Tough new congressional restrictions have cut federally-funded abortions for low-income women by an estimated 99 percent, according to Department of Health, Education and Welfare figures.

HEW Secretary Joseph A. Califano Jr. told a House subcommittee yesterday that abortions for low-income women financed under the Medicaid program plummeted to 2,421 in the last 11 months of 1978 because of the funding restrictions. Before the limits went into effect, HEW estimated that the federal government funded about 250,000 such abortions a year.

Califano said that, except for the though limits sponsored by Rep. Henry J. Hyde (R-Ill.), the government probably would have paid for about 200,000 abortions under the Medicaid program in the 11-month period last year.

The figure of 2,421 federally financed abortions appears to undercut the arguments of some abortion foes that the federal restrictions were so loose they would barely cut back the total of such abortions.

The total was the first made public by HEW since the Hyde amendment was passed and is based on a newly installed reporting system covering the period from Feb. 14, 1978, to Dec. 31, 1978.

The Hyde amendment, as refined by a House-Senate conference, bans federal funding of "abortion on demand." It allows federal funding only if the life of the woman would be endangered by continuing the pregnancy, or she would suffer severe, long-lasting damage to her health, or in cases of rape or incest.

While the amendment was intended to cut off mot federally funded abortions, no one knew how it would work out in practice. Some critics maintained that even as written, it was too loose and that the provisions on rape and incest and physical health of the mother were loopholes and would invite abuse.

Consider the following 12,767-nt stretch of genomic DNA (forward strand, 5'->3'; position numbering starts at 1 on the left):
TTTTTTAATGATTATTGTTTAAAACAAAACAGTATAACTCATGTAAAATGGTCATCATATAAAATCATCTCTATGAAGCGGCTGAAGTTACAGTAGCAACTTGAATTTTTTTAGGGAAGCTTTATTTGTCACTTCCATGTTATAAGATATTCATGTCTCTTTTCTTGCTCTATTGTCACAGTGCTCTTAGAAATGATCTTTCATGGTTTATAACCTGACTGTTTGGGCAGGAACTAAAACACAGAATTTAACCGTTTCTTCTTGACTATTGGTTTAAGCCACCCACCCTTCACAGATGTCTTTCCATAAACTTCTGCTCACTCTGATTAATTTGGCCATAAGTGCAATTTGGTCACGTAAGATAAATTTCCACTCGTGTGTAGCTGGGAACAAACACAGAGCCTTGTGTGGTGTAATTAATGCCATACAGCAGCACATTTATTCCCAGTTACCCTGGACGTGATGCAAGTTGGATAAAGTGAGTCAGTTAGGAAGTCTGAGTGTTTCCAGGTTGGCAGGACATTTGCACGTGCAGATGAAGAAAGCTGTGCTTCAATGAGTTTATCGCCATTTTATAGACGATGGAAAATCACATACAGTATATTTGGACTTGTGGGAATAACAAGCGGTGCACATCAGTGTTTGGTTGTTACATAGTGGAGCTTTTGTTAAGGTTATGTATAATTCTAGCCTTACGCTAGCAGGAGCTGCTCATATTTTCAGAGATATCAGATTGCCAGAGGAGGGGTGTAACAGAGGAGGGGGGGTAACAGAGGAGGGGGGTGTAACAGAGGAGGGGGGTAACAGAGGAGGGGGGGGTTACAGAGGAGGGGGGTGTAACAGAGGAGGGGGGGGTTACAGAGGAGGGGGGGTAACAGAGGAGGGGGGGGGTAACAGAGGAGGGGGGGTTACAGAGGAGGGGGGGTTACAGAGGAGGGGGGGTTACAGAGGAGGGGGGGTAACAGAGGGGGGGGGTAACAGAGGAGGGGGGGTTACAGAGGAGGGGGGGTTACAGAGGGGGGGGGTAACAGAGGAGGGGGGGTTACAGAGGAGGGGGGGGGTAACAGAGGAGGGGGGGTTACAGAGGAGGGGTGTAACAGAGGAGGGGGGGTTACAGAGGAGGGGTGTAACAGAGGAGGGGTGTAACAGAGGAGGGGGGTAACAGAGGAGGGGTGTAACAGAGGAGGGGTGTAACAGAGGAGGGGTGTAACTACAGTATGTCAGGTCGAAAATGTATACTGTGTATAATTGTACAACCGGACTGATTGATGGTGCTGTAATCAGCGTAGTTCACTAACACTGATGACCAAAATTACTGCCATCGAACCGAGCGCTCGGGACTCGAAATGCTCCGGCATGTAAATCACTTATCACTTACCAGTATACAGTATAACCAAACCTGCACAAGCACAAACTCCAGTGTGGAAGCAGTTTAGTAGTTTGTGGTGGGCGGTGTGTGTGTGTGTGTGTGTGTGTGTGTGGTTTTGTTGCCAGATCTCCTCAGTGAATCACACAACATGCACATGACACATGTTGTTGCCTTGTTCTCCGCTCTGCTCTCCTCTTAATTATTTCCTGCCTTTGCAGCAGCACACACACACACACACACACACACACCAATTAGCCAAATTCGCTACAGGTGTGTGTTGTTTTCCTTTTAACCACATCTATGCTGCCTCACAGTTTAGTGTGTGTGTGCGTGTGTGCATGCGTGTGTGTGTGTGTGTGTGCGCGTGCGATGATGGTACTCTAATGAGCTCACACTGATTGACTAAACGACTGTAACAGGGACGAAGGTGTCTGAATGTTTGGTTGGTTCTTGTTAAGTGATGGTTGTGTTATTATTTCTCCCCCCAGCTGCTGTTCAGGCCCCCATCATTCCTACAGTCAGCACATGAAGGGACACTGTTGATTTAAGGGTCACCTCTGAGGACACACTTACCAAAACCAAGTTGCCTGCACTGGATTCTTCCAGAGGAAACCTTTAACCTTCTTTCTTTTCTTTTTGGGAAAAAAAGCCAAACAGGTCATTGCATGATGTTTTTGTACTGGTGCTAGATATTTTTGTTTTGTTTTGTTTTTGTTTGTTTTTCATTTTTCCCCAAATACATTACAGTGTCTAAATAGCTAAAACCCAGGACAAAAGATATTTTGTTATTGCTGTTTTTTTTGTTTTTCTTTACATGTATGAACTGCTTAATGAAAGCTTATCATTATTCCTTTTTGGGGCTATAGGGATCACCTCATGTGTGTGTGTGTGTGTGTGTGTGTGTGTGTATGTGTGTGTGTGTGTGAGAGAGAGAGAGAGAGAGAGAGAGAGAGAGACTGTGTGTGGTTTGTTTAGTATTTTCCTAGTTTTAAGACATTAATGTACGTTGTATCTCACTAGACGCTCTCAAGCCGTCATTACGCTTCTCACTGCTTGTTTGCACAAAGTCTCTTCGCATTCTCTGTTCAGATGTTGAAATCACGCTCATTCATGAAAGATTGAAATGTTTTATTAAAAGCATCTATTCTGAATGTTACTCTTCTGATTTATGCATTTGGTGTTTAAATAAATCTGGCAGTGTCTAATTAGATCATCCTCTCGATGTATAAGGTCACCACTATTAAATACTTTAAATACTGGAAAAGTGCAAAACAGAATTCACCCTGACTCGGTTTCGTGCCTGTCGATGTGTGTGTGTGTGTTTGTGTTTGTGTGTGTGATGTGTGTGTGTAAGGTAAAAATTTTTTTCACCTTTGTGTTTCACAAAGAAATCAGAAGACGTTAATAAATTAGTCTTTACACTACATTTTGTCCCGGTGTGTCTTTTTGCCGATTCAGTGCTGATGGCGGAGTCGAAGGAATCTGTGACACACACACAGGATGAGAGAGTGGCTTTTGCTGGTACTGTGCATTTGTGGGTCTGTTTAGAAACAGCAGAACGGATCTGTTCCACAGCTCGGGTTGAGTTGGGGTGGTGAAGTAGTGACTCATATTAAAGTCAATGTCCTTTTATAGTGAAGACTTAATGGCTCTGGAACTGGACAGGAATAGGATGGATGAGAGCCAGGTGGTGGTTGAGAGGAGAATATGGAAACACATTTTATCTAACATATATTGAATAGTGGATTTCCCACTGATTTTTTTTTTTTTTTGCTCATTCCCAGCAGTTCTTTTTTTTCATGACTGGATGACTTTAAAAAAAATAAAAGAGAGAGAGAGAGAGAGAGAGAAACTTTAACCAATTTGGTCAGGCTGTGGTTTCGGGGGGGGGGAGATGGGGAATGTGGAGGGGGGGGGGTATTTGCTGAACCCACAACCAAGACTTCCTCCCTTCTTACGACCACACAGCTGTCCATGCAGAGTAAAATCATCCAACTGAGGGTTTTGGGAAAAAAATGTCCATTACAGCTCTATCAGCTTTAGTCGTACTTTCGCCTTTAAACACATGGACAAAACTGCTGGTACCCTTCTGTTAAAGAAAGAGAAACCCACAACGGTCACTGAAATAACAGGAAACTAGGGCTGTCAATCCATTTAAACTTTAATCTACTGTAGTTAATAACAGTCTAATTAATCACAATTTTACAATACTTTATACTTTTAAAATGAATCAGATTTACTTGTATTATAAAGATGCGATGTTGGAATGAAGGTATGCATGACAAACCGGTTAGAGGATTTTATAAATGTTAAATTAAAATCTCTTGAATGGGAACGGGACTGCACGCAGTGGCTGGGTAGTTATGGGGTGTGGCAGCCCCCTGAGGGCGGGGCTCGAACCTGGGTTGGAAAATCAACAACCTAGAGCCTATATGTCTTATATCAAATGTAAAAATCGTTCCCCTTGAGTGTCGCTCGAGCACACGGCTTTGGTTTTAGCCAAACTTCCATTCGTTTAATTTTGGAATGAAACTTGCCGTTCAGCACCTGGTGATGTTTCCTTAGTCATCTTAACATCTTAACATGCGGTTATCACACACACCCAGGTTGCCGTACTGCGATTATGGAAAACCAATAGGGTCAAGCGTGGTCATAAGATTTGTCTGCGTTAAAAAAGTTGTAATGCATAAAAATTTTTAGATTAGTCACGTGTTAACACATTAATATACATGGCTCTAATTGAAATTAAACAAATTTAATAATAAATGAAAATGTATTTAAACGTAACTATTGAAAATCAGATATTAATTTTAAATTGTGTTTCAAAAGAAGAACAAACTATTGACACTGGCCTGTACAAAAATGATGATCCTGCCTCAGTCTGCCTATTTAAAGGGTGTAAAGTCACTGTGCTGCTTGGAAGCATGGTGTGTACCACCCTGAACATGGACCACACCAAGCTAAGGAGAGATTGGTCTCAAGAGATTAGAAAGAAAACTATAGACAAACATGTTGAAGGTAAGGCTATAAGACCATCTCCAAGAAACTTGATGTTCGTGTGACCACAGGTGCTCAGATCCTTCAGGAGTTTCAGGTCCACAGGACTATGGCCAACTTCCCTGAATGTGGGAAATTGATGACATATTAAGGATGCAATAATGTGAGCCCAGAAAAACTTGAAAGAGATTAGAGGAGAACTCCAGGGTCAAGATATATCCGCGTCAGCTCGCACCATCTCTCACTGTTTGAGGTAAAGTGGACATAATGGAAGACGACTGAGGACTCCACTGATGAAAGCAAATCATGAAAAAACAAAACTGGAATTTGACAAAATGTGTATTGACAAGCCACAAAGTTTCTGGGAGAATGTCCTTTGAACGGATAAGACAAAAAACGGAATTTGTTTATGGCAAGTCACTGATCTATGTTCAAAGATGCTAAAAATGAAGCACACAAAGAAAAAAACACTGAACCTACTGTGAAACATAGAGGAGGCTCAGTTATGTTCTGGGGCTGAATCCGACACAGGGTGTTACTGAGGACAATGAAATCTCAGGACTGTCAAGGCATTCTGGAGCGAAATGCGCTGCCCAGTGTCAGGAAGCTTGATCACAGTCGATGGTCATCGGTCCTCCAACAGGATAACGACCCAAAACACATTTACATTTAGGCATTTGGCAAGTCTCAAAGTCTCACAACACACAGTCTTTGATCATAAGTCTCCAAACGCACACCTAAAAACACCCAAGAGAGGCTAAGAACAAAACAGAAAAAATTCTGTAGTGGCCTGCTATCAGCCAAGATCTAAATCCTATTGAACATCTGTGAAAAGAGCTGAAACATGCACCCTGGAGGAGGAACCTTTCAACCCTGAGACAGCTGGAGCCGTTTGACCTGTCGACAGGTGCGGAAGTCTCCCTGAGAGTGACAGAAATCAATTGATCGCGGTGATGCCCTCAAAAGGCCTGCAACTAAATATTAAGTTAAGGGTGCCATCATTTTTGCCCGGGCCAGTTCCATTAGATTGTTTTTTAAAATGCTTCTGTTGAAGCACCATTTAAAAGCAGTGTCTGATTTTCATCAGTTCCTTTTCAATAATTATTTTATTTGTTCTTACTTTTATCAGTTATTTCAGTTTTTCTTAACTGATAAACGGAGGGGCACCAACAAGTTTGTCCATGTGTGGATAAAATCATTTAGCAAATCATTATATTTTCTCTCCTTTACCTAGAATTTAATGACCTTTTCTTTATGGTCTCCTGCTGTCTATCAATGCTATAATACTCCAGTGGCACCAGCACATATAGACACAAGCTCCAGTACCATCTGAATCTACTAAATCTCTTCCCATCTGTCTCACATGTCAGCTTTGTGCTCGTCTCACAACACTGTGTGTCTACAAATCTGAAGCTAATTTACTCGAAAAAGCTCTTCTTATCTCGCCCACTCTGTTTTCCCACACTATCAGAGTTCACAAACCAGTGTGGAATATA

Califano said that 1,857 of the 2,421 federally funded abortions in the period reported involved the life of the mother, 385 involved physical health damage and 61 involved rape or incest. The rest were not broken down.

Califano, who supports the tough funding restrictions, told the House Labor-HEW Appropriations subcommittee that some states are using their own funds to finance abortions for low-income women in cases that do not meet the federal criteria.

It is not known how many such abortions are being financed by the states, but the number may be substantial, according to Barbara Lindheim of Planned Parenthood in New York.

She said about 18 jurisdictions, including the District of Columbia, are using their own money, either voluntarily or under court order, to continue abortions for low-income women, even when federal reimbursement is not available.

She said women in these states -- which include Michigan, Illinois, New York, California, New Jersey and Pennsylvania -- were estimated several years ago to have more than three-quarters of all Medicaid abortions.

Lindheim said it is not known how many abortions these state are now financing, but the number could be large. In some jurisdictions, a court order continuing the abortions may be more restrictive than the state's previous rule but less restrictive than the Hyde amendment.

HEW's abortions surveillance unit in Atlanta said figures on abortions financed soley by the states are not available.